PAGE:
The legislature has debated a 30- to 50-cent increase in the state’s cigarette tax — the lowest in the nation at 7 cents — but it’s unclear whether it will be able to get anything passed this year. Sottile says he’d be open to looking at a cigarette tax hike depending on how the money’s spent. Bustos says the money would have to offset some other tax, a point of contention for legislators looking to spend the money on health care costs instead of a tax cut.
A recent decision by the South Carolina Supreme Court that upheld municipal smoking bans has tobacco industry lobbyists putting pressure on the legislature to create a more lenient statewide law. Both candidates support local governments enforcing their own bans.
“That’s the beauty of home rule, and I think the local municipalities should be able to handle it locally,” Sottile says.
The candidates praise fellow Republican Ben Hagood for his service to the district, both citing Hagood’s push for municipal cooperation over his years in the legislature.
“You have to be self-sufficient, but you have to plan with your neighbors,” Bustos says.
The legislature is still wrangling with this year’s budget cuts, and next year isn’t looking much better. The state should focus on targeted cuts, Bustos says, rather than a flat percentage cut from every department.
“The salami slice, across-the-board reduction may reduce things that should not be reduced and you may not reduce things that should be reduced more,” he says. “We should go line by line. I don’t think we do that enough.”
Bustos is open to school choice proposals that would include some form of aid for students who want to attend private schools. He’s unsure whether that would include tax credits, school vouchers, or private contributions.
“If we’re going to get up off the bottom, we need to improve education and get industry here and that depends on the job pool,” he says.
The steady stream of tourists driving into the district is an important priority for the district —and a revenue source for the state. Sottile says he’ll protect tourism dollars, particularly in light of the legislature’s recent raid on advertising coffers to balance the budget.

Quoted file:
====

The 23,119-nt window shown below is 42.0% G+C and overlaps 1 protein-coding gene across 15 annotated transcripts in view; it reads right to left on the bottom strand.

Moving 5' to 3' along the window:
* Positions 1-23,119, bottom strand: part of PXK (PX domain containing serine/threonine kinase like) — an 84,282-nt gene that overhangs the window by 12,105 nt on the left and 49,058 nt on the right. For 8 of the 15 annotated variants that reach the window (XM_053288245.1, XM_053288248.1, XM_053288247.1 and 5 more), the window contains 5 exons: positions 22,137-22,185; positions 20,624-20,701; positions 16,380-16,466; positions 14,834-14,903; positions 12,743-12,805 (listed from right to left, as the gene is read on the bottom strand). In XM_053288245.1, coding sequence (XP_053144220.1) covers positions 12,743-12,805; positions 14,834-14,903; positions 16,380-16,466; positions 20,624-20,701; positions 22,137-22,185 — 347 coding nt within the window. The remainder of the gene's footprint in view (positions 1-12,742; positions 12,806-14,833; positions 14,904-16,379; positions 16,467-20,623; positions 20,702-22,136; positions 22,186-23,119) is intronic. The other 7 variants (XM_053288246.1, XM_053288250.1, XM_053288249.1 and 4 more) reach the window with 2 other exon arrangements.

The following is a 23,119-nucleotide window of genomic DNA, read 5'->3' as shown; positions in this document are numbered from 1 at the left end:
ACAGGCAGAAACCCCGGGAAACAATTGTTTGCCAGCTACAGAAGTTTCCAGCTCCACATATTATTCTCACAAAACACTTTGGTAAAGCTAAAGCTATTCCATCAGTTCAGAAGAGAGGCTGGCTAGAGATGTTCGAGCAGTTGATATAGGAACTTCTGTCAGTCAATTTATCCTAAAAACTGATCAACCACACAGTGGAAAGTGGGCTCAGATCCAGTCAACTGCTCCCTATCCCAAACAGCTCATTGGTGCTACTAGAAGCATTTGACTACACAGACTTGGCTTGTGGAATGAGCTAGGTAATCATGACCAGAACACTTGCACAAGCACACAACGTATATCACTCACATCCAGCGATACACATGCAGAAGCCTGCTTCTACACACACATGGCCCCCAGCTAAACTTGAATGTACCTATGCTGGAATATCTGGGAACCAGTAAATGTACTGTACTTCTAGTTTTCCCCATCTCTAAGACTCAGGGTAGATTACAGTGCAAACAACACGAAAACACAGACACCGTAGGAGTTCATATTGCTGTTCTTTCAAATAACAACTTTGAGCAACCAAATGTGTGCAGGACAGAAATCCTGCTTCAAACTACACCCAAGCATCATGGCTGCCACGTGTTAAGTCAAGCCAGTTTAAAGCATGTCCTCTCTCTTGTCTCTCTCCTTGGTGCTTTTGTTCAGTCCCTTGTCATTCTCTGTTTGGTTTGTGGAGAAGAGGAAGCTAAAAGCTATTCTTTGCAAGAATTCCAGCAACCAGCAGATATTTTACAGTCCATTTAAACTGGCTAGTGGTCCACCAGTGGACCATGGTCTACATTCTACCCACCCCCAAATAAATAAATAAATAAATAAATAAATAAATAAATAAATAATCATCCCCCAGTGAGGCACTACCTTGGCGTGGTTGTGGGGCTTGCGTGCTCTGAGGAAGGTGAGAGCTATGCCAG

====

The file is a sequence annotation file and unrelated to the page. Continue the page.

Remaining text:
“That’s really the only industry we have (on the Isle of Palms),” he says. “You’ve got to convince your counterparts in the Upstate … that tourism has a tremendous impact on state revenue.”
As companies continue to run from the coastal insurance market, Sottile, who’s an independent insurance agent, says more needs to be done to bring companies in and drive the cost down.
“There are some people who decide where to live based on the taxes and insurance,” he says.
Sottile says he’ll focus his efforts on public/private partnerships as a way to keep taxes down, pointing to the IOP’s recent beach renourishment, paid in large part by the property owners affected.
The geography of the district works against Sottile, he admits. Just a few thousand residents live on the Isle of Palms, compared with more than 27,000 voters in the district — and most of those are on Bustos’ home turf.
“I’ve been spending a lot of time in Mt. Pleasant,” Sottile says.
But Bustos isn’t taking anything for granted with the primary coming just as voters head on vacation.
“People need to know it’s on June 10 and to file absentee ballots if they have to,” he says.
For more information, visit www.mikesottile.com or find Bustos on MySpace and Facebook.